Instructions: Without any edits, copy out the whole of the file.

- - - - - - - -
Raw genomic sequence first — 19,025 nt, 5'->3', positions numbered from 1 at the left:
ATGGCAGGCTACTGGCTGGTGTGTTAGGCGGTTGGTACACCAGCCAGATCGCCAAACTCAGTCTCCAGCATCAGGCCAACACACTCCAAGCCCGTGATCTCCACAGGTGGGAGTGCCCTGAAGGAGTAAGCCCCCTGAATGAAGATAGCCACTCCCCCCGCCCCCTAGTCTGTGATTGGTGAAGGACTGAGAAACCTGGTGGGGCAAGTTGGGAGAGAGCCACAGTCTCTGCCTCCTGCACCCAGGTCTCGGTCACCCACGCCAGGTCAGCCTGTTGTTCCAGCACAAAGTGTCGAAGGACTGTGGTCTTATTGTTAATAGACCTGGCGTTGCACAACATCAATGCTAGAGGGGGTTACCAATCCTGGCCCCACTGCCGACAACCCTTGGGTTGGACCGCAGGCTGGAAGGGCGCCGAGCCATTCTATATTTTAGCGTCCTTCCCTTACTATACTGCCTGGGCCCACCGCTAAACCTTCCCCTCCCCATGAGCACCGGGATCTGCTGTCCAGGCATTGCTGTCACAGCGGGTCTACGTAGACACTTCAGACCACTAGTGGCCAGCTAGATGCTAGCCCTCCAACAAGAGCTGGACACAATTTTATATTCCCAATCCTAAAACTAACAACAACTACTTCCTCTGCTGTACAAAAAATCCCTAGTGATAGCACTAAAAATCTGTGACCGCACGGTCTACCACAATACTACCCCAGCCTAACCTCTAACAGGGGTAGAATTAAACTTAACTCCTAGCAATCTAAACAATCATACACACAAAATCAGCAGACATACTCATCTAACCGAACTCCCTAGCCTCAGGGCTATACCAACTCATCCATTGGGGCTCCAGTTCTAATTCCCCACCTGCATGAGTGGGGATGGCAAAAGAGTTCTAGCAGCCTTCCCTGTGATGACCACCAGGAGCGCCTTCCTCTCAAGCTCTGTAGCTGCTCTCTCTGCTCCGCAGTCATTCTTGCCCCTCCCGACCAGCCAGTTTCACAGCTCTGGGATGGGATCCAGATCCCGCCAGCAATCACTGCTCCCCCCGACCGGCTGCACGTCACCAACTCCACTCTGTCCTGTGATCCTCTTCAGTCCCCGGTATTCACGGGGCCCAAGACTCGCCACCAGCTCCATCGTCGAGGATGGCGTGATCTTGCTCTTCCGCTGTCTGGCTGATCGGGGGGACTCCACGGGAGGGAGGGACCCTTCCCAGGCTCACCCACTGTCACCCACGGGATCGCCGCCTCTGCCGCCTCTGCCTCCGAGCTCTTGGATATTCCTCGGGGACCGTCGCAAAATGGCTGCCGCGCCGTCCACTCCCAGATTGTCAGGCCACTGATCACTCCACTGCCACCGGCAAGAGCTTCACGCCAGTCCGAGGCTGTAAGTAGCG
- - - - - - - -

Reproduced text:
Raw genomic sequence first — 19,025 nt, 5'->3', positions numbered from 1 at the left:
ATGGCAGGCTACTGGCTGGTGTGTTAGGCGGTTGGTACACCAGCCAGATCGCCAAACTCAGTCTCCAGCATCAGGCCAACACACTCCAAGCCCGTGATCTCCACAGGTGGGAGTGCCCTGAAGGAGTAAGCCCCCTGAATGAAGATAGCCACTCCCCCCGCCCCCTAGTCTGTGATTGGTGAAGGACTGAGAAACCTGGTGGGGCAAGTTGGGAGAGAGCCACAGTCTCTGCCTCCTGCACCCAGGTCTCGGTCACCCACGCCAGGTCAGCCTGTTGTTCCAGCACAAAGTGTCGAAGGACTGTGGTCTTATTGTTAATAGACCTGGCGTTGCACAACATCAATGCTAGAGGGGGTTACCAATCCTGGCCCCACTGCCGACAACCCTTGGGTTGGACCGCAGGCTGGAAGGGCGCCGAGCCATTCTATATTTTAGCGTCCTTCCCTTACTATACTGCCTGGGCCCACCGCTAAACCTTCCCCTCCCCATGAGCACCGGGATCTGCTGTCCAGGCATTGCTGTCACAGCGGGTCTACGTAGACACTTCAGACCACTAGTGGCCAGCTAGATGCTAGCCCTCCAACAAGAGCTGGACACAATTTTATATTCCCAATCCTAAAACTAACAACAACTACTTCCTCTGCTGTACAAAAAATCCCTAGTGATAGCACTAAAAATCTGTGACCGCACGGTCTACCACAATACTACCCCAGCCTAACCTCTAACAGGGGTAGAATTAAACTTAACTCCTAGCAATCTAAACAATCATACACACAAAATCAGCAGACATACTCATCTAACCGAACTCCCTAGCCTCAGGGCTATACCAACTCATCCATTGGGGCTCCAGTTCTAATTCCCCACCTGCATGAGTGGGGATGGCAAAAGAGTTCTAGCAGCCTTCCCTGTGATGACCACCAGGAGCGCCTTCCTCTCAAGCTCTGTAGCTGCTCTCTCTGCTCCGCAGTCATTCTTGCCCCTCCCGACCAGCCAGTTTCACAGCTCTGGGATGGGATCCAGATCCCGCCAGCAATCACTGCTCCCCCCGACCGGCTGCACGTCACCAACTCCACTCTGTCCTGTGATCCTCTTCAGTCCCCGGTATTCACGGGGCCCAAGACTCGCCACCAGCTCCATCGTCGAGGATGGCGTGATCTTGCTCTTCCGCTGTCTGGCTGATCGGGGGGACTCCACGGGAGGGAGGGACCCTTCCCAGGCTCACCCACTGTCACCCACGGGATCGCCGCCTCTGCCGCCTCTGCCTCCGAGCTCTTGGATATTCCTCGGGGACCGTCGCAAAATGGCTGCCGCGCCGTCCACTCCCAGATTGTCAGGCCACTGATCACTCCACTGCCACCGGCAAGAGCTTCACGCCAGTCCGAGGCTGTAAGTAGCG